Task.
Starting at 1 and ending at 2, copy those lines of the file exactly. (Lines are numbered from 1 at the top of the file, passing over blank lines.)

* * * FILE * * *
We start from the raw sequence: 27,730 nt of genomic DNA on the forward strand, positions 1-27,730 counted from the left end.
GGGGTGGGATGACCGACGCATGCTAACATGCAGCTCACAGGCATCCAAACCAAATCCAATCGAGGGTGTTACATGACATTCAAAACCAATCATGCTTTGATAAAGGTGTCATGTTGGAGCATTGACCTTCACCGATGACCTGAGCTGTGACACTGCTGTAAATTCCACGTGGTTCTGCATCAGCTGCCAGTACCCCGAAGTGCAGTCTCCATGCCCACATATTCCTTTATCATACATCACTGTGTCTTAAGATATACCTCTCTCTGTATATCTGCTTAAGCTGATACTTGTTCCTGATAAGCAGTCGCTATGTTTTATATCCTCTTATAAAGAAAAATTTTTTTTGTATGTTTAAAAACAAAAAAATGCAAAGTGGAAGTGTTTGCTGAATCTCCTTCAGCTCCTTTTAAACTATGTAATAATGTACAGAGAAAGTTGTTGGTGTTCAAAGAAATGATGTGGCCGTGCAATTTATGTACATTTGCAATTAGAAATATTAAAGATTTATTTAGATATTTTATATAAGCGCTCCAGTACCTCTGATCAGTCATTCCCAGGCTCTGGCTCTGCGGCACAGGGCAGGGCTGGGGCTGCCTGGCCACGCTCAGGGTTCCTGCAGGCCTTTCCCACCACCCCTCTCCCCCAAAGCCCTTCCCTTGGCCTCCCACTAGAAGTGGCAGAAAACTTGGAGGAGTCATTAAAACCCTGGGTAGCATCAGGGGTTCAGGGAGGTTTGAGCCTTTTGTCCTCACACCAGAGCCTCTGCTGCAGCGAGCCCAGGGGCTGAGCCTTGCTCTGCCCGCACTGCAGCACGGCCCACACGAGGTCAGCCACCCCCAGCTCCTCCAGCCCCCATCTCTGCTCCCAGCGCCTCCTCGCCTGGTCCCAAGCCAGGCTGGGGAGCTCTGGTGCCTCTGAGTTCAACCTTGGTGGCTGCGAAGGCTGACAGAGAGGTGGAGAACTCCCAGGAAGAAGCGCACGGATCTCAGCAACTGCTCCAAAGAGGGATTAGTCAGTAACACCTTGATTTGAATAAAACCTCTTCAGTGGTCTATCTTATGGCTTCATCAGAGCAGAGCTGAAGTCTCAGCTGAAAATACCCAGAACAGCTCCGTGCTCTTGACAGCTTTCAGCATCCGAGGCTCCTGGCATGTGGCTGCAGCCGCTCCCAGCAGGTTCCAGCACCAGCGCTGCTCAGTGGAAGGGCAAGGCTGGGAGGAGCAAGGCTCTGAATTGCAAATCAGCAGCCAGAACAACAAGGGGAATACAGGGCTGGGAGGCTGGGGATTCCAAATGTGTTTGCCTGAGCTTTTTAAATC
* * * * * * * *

We start from the raw sequence: 27,730 nt of genomic DNA on the forward strand, positions 1-27,730 counted from the left end.
GGGGTGGGATGACCGACGCATGCTAACATGCAGCTCACAGGCATCCAAACCAAATCCAATCGAGGGTGTTACATGACATTCAAAACCAATCATGCTTTGATAAAGGTGTCATGTTGGAGCATTGACCTTCACCGATGACCTGAGCTGTGACACTGCTGTAAATTCCACGTGGTTCTGCATCAGCTGCCAGTACCCCGAAGTGCAGTCTCCATGCCCACATATTCCTTTATCATACATCACTGTGTCTTAAGATATACCTCTCTCTGTATATCTGCTTAAGCTGATACTTGTTCCTGATAAGCAGTCGCTATGTTTTATATCCTCTTATAAAGAAAAATTTTTTTTGTATGTTTAAAAACAAAAAAATGCAAAGTGGAAGTGTTTGCTGAATCTCCTTCAGCTCCTTTTAAACTATGTAATAATGTACAGAGAAAGTTGTTGGTGTTCAAAGAAATGATGTGGCCGTGCAATTTATGTACATTTGCAATTAGAAATATTAAAGATTTATTTAGATATTTTATATAAGCGCTCCAGTACCTCTGATCAGTCATTCCCAGGCTCTGGCTCTGCGGCACAGGGCAGGGCTGGGGCTGCCTGGCCACGCTCAGGGTTCCTGCAGGCCTTTCCCACCACCCCTCTCCCCCAAAGCCCTTCCCTTGGCCTCCCACTAGAAGTGGCAGAAAACTTGGAGGAGTCATTAAAACCCTGGGTAGCATCAGGGGTTCAGGGAGGTTTGAGCCTTTTGTCCTCACACCAGAGCCTCTGCTGCAGCGAGCCCAGGGGCTGAGCCTTGCTCTGCCCGCACTGCAGCACGGCCCACACGAGGTCAGCCACCCCCAGCTCCTCCAGCCCCCATCTCTGCTCCCAGCGCCTCCTCGCCTGGTCCCAAGCCAGGCTGGGGAGCTCTGGTGCCTCTGAGTTCAACCTTGGTGGCTGCGAAGGCTGACAGAGAGGTGGAGAACTCCCAGGAAGAAGCGCACGGATCTCAGCAACTGCTCCAAAGAGGGATTAGTCAGTAACACCTTGATTTGAATAAAACCTCTTCAGTGGTCTATCTTATGGCTTCATCAGAGCAGAGCTGAAGTCTCAGCTGAAAATACCCAGAACAGCTCCGTGCTCTTGACAGCTTTCAGCATCCGAGGCTCCTGGCATGTGGCTGCAGCCGCTCCCAGCAGGTTCCAGCACCAGCGCTGCTCAGTGGAAGGGCAAGGCTGGGAGGAGCAAGGCTCTGAATTGCAAATCAGCAGCCAGAACAACAAGGGGAATACAGGGCTGGGAGGCTGGGGATTCCAAATGTGTTTGCCTGAGCTTTTTAAATC